IMR Press / RCM / Volume 22 / Issue 3 / DOI: 10.31083/j.rcm2203090
Open Access Systematic Review
Accurate and early detection of sleepiness, fatigue and stress levels in drivers through Heart Rate Variability parameters: a systematic review
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1 ‘Grigore T. Popa’ University of Medicine and Pharmacy, 700115 Iasi, Romania
2 Department of Interventional Cardiology - Cardiovascular Diseases Institute, 700503 Iasi, Romania
3 Academy of Medical Sciences, 030167 Bucharest, Romania
4 Tehnical University of Iasi ‘Gheorghe Asachi’, 700050 Iasi, Romania
5 GreenSoft Ltd, 700137 Iasi, Romania
6 Nephrology Clinic, Dialysis, and Renal Transplant Center—‘C.I. Parhon’ University Hospital, 700503 Iasi, Romania
These authors contributed equally.
Rev. Cardiovasc. Med. 2021 , 22(3), 845–852; https://doi.org/10.31083/j.rcm2203090
Submitted: 8 July 2021 | Revised: 17 July 2021 | Accepted: 26 July 2021 | Published: 24 September 2021
Abstract

Sleepiness, fatigue, and stress in drivers are the leading causes of car crashes. In the late two decades, there is an endeavor to monitor vital signs, stress levels, and fatigue using adapted sensors supported by technological advances. To the best of our knowledge, this systematic review is the first to investigate the role of HRV measurement for sleepiness, fatigue, and stress level monitoring in car drivers. A search was performed in PubMed, Embase, and Cochrane databases using prespecified keywords. Studies were considered for inclusion if they reported original data regarding the association between different HRV measurements and drivers’ sleepiness, fatigue, or stress levels. Of the retrieved 749 citations, 19 studies were finally included. The sensibility and specificity of HRV significantly varied across studies, respectively 47.1%–95% and 74.6%–98%. Accuracy was also different, ranging from 56.6% to 95%. Nevertheless, in real-world conditions, confounding factors could affect sympathovagal tone and HRV. Multiple HRV parameters measurement rather than one parameter approach seems to be the optimal strategy for evaluating the vigilance state in drivers that it would be possible to achieve a good performance. As all studies were observational, data should be confirmed in randomized controlled trials. In conclusion, HRV represents a potentially valuable marker for sleepiness, fatigue, and stress monitoring in car drivers. HRV measurements could be implemented in future clinical models and sensors to detect early sleepiness and fatigue and prevent car crashes. More studies with larger populations are needed to support this evidence.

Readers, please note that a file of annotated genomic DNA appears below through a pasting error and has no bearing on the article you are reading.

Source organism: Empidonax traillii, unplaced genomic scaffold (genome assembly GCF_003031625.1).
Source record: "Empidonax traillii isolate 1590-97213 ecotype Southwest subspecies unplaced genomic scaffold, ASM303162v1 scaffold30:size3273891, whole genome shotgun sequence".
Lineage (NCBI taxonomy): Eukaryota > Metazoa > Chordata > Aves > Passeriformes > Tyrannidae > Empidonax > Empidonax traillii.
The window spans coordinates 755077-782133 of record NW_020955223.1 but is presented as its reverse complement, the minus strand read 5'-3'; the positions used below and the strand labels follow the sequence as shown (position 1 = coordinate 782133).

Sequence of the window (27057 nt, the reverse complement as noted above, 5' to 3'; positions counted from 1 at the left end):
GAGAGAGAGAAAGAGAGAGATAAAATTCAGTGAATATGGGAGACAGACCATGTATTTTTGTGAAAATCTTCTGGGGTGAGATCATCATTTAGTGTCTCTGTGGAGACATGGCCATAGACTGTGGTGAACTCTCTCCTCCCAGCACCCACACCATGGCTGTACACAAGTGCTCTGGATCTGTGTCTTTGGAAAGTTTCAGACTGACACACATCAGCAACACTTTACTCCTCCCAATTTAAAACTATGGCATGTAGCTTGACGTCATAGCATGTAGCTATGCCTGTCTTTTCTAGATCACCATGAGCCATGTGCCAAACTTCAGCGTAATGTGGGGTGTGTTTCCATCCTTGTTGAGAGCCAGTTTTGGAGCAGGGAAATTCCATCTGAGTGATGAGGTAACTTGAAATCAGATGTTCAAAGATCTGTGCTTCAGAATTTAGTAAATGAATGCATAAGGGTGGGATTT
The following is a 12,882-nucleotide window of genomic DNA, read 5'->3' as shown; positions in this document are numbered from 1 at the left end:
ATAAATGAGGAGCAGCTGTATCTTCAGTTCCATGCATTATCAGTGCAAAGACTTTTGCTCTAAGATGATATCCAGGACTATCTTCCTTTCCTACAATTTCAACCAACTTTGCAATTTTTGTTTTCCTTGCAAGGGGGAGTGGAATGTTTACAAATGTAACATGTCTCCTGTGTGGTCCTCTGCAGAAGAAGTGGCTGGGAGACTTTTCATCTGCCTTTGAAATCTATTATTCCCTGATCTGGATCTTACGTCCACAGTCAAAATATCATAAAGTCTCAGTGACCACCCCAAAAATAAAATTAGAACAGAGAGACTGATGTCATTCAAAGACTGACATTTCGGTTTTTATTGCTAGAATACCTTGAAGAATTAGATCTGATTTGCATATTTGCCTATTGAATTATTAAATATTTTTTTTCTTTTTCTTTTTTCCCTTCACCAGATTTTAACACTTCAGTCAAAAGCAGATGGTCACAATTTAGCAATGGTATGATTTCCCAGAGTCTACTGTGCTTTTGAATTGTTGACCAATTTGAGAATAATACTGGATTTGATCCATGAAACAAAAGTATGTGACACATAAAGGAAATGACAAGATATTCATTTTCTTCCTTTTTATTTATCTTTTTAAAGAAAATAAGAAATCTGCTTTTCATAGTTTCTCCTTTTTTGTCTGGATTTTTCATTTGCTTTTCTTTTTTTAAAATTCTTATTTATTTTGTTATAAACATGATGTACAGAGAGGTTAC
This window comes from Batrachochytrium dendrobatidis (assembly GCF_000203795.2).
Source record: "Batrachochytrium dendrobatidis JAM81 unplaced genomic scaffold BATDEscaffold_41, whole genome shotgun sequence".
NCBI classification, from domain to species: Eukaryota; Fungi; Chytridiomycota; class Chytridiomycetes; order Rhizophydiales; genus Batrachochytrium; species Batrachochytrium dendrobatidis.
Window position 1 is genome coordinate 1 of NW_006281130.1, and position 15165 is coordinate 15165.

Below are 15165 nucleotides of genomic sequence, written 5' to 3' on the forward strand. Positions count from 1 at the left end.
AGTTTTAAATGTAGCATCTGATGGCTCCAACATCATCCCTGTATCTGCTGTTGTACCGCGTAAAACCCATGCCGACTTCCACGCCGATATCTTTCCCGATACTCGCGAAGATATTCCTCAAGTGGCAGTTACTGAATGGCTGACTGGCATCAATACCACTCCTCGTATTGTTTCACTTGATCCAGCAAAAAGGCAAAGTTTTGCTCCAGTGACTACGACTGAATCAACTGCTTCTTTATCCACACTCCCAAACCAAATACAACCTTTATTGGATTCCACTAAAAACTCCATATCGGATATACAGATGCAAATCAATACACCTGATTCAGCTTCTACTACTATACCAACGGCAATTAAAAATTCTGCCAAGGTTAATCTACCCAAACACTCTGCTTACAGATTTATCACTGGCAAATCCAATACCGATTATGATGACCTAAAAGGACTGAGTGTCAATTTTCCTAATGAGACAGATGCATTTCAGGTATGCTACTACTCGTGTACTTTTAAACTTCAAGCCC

Keywords
Heart rate variability
Drivers
Fatigue
Sleepiness
Stress detection
Systematic review
1. Introduction

Heart rate variability (HRV) defines the changes in the time interval of cardiac sinus node depolarization, thus reflecting a balance between sympathetic and parasympathetic nervous systems activity [1]. It seems that HRV is impacted by stress, current neurobiological evidence supporting its use for the objective assessment of psychological health, stress, and fatigue [2].

Neglected since the last guidelines published in 1996 by The Task Force of The European Society of Cardiology (ESC) and The North American Society of Pacing and Electrophysiology, HRV represents a reliable marker of cardiac function [3]. In the last decade, researchers revisited the idea of HRV measurement, as it could help to monitor vital signs, stress levels, and fatigue using adapted sensors, which are supported by technological progress. Moreover, it seems that HRV could have important clinical implications in various pathological conditions involving the heart, the brain, or the kidney [4,5].

Although HRV measurement was adopted for sinus rhythm, there is increasing evidence of its usefulness in patients with atrial fibrillation for both detection and risk stratifying. The authors developed an algorithm for atrial fibrillation detection based on HRV measurements and atrial activity in one study. The results were impressive, as the proposed model had 98% sensitivity and 97.4% specificity [6]. Moreover, the HRV index was associated with a greater risk of cardiovascular death (p = 0.01) and all-cause death (p = 0.01) [7]. Besides cardiovascular implications, some HRV parameters could also be associated with mortality in patients with chronic kidney disease [8].